Industrial automation is seemingly unstoppable as it continues to play a vital role in global modernization efforts. As we continue to automate various functions and incorporate new edge devices for remote monitoring and control, we further this shift toward an Industrial Internet of Things (IIoT). However, the IIoT umbrella, while differentiated from consumer IoT demands, is still very broad.
To further separate the stringent demands of users whose operations are critical to the operations of our nation, a new segment known as the Mission-Critical Internet of Things (MC-IoT) is emerging. From modernization of the electric grid to rail automation, the MC-IoT is playing a pivotal role in assuring our nation’s vital industrial networks run in a secure and reliable manner.
The MC-IoT requires bolstered connectivity and highly reliable field area networks. This has resulted in the creation of a new wireless network standard titled IEEE 802.16s, which is designed to provide mission-critical operators with wireless networks that are built specifically for mission critical use and can meet their stringent demands for reliability, low latency, availability and security. With this new standard, the MC-IoT and automation of our nation’s critical infrastructure can continue to grow and thrive.
The IEEE 802.16S Standard And What It Means for the MC-IoT
Public cellular networks use wireless technology standards that rely upon broadband spectrum to implement a wide range of consumer applications. Until recently, no wireless technology standard had been implemented specifically for industrial and mission critical users. Standards such as LTE and IEEE 802.16 require relatively large channel sizes, greater than 1.25 MHz, which aren’t readily available to industrial users or are too costly. This has forced mission critical entities to rely on alternatives that are not standard. These include proprietary network technology solutions, which could potentially be discontinued at any time, unlicensed wireless technologies that are subject to interference and security vulnerabilities and / or the use of commercial wireless carriers which lack the reliability, low latency, security and availability required for mission-critical applications such as Supervisory Control and Data Acquisition (SCADA).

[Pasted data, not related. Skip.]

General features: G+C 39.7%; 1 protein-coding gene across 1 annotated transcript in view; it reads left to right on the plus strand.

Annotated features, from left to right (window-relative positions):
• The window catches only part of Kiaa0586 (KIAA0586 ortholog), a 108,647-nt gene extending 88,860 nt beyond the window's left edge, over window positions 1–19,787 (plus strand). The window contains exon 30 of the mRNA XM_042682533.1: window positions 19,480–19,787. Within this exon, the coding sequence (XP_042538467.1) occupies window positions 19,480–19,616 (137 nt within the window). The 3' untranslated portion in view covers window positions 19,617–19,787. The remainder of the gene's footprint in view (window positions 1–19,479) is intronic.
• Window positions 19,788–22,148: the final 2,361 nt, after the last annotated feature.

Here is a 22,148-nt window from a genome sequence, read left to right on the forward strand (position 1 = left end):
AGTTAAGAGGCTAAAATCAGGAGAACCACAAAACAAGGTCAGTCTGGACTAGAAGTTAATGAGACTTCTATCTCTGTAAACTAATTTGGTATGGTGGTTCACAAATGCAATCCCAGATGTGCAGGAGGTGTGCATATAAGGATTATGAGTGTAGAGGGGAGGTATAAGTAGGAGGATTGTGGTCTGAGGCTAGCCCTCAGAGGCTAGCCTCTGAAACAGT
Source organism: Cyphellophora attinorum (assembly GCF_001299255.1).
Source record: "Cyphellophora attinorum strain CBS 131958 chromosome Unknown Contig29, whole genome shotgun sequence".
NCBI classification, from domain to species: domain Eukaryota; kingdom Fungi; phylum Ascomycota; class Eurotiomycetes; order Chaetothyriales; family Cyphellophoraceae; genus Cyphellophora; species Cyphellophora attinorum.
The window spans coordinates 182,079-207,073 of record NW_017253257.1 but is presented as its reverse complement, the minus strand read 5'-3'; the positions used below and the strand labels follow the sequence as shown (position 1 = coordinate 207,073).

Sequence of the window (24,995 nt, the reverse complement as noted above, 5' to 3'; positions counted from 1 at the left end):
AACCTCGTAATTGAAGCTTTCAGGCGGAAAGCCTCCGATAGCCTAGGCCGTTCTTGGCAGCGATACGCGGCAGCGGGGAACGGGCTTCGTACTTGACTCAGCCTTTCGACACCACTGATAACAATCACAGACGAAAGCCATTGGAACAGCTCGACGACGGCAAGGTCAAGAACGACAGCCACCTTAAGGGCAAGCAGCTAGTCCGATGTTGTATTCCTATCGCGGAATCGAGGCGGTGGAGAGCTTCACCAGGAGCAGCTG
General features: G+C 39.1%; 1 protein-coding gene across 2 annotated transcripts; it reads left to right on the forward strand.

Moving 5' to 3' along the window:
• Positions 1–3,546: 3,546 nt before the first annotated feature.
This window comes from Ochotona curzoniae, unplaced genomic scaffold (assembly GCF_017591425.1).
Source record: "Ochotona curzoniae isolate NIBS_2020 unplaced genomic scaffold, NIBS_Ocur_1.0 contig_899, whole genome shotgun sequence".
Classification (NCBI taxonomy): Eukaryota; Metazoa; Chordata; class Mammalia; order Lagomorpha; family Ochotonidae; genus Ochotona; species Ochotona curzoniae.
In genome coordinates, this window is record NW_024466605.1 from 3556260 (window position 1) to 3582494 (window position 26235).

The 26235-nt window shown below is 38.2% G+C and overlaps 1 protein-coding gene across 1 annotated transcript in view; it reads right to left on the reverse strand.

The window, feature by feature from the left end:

With a strong desire to solve this challenge, the Electric Power Research Institute (EPRI), the Utilities Technology Council (UTC), leading electric utility companies and telecom manufacturers came together to modify the IEEE 802.16 standard to operate in narrower channel sizes. The standard was ratified and published in October 2017 and is known globally as IEEE 802.16s. This new iteration of the standard is frequency agnostic and allows for operation in channel sizes ranging from 100 kHz up to 1.25 MHz with reduced network overhead for maximum throughput in narrower channels.
The Advantages in Standardizing Private Networks and Technologies
The standard is suitable to all critical infrastructure industries and applications that require mission critical connectivity over large geographic regions. It has made it possible for mission-critical operators to establish more reliable networks that enhance security against disruptions from natural disasters and any other external interruptions.
By enabling operation within a broader variety of channel sizes, mission-critical operators are able to create their own private, mission critical wireless networks, independent of the public cellular networks. IEEE 802.16s networks leverage licensed spectrum which further enhances security, availability, and reliability of the network.
Networks that are built to the IEEE 802.16s standard implement point to multi-point coverage for MC-IoT technologies used for monitoring and controlling operations. They are highly secure, application agnostic networks (Layer 2) with the capability to create different levels of service and prioritization based on the device and application. In the event of a natural disaster, a general outage or a cyber threat which could compromise network communications, networks built to the IEEE 802.16s standard have offer a greater sense of priority since they are owned and operated by the mission-critical entity.
The creation of the IEEE 802.16s standard builds a new model for mission critical applications, establishing the ultimate goal of a secure, ongoing, multi-vendor eco-system across large, global critical infrastructure end markets, giving utilities and other mission-critical entities the ability to customize their networks based on their individual needs – a critical advantage when building networks designed to resist any type of vulnerability.
By Kathy Nelson. Director of Technical Product Marketing & Industry Relations at Ondas Networks